The Alfa Romeo 33 Stradale EV Weighs 1,300 Pounds More Than the Gas Version

Alfa Romeo 33 Stradale
Alfa Romeo 33 Stradale

The Alfa Romeo 33 Stradale is one of only a few cars out there that'll be available with both a V6 engine and a fully electric drivetrain. While that lets it swing from both sides of the plate, it also highlights just how much heavier EVs are than their combustion counterparts these days. And try as Alfa Romeo might, there's no way that doesn't affect the supercar's handling.

The limited-production, 33-unit-only Alfa supercar debuted earlier today, with one version using a 3.0-liter, twin-turbo V6, and the other a 102 kilowatt-hour battery feeding an 800-volt, tri-motor drivetrain. The difference in their weight is stark, with the V6 model said to weigh less than 3,307 pounds, and the EV a good 1,300 lbs more at (under) 4,630 lbs. Because of the EV's power advantage though, the two are said to perform pretty much identically in a straight line, doing zero-to-60 in under three seconds, and stopping in a similar sub-108 feet. (That said, the EV runs out of steam at high speed, and has a slightly lower top speed.)

Alfa Romeo 33 Stradale (modern)
The new Alfa Romeo 33 Stradale. Alfa Romeo

Their handling differences may be minimized by torque vectoring, which seems to be offered only on the EV. But even then, it's impossible to completely hide the effect that a 40-percent weight gain has on a car's performance. For starters, it could significantly alter the weight distribution, which in the ICE is concentrated in the motor and transmission. Then there's the tires, which will likely need to be unique to the EV to withstand the greater weight, with stronger sidewalls that could hamper ride quality, and a compound that behaves differently. The extra weight will also exert more stress on the road, and could prove consequential in a crash.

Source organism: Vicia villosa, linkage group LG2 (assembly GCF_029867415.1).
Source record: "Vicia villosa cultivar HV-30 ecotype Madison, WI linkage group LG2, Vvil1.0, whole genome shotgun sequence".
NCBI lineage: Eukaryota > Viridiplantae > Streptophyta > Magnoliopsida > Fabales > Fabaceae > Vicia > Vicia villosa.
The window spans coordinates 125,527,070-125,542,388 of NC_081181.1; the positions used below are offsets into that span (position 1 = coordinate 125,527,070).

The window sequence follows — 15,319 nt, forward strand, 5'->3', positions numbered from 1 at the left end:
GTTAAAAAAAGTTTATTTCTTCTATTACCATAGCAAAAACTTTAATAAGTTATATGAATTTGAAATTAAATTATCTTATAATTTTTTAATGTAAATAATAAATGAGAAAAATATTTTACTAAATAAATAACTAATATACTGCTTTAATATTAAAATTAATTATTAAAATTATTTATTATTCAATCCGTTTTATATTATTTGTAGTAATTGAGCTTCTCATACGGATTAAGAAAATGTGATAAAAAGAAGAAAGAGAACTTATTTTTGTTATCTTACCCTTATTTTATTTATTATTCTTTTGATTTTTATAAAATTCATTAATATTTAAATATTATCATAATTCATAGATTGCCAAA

Interestingly enough, the EV comes in at almost exactly triple the weight of the car it was named for. The first Alfa Romeo 33 Stradale launched in 1967 as a street-legal derivative of the Tipo 33 sports car, the company's highest-performing prototype racer. Think of it as the 1960s equivalent of a Le Mans Hypercar homologation special. It wasn't an initial success, but it was pretty, had a hair-raisingly high-revving 2.0-liter V8, and most importantly of all, it was light.

1967 Alfa Romeo 33 Stradale
1967 Alfa Romeo 33 Stradale. Alfa Romeo

According to Autozine, it weighed in at just 1,543 pounds, or less than two thirds what a 2023 Mazda MX-5 does. And modern cars don't get much lighter than the Miata. Do some mental math, and you'll realize that's almost exactly a third the weight of today's EV. Today's car may have half a century of tire technology improvements and computerization to help it out, but it couldn't be clearer that the only thing the two have in common is name and appearance—and even then, only partially.

Still, I'll be the one to say it: I don't care. Rehashing old names and designs on vastly different modern cars is a decades-old proven formula, and the 33 Stradale doesn't dishonor its namesake. Would I take the V6 model over the EV? Absolutely, but I wouldn't say no if someone dangled the EV's key fob in my face.

Neither you nor I can afford one, so it's not like our opinions are of monetary consequence to Alfa. It has already sold every last one of the 33 Stradale's limited production run, and we'll all be better for it, because the world could use more pretty cars. Even if some are a lot heavier than looks suggest.

Got a tip or question for the author? You can reach them here: